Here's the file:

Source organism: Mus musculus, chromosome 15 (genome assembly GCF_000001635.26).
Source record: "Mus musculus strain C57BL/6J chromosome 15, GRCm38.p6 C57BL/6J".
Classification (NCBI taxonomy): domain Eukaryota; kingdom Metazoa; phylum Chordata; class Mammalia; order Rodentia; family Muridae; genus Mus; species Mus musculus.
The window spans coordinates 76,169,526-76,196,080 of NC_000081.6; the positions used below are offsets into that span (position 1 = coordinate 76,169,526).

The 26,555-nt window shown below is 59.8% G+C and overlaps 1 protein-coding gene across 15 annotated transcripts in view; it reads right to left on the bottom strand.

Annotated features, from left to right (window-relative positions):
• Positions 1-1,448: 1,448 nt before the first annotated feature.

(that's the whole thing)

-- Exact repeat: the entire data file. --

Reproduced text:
Source organism: Mus musculus, chromosome 15 (genome assembly GCF_000001635.26).
Source record: "Mus musculus strain C57BL/6J chromosome 15, GRCm38.p6 C57BL/6J".
Classification (NCBI taxonomy): domain Eukaryota; kingdom Metazoa; phylum Chordata; class Mammalia; order Rodentia; family Muridae; genus Mus; species Mus musculus.
The window spans coordinates 76,169,526-76,196,080 of NC_000081.6; the positions used below are offsets into that span (position 1 = coordinate 76,169,526).

The 26,555-nt window shown below is 59.8% G+C and overlaps 1 protein-coding gene across 15 annotated transcripts in view; it reads right to left on the bottom strand.

Annotated features, from left to right (window-relative positions):
• Positions 1-1,448: 1,448 nt before the first annotated feature.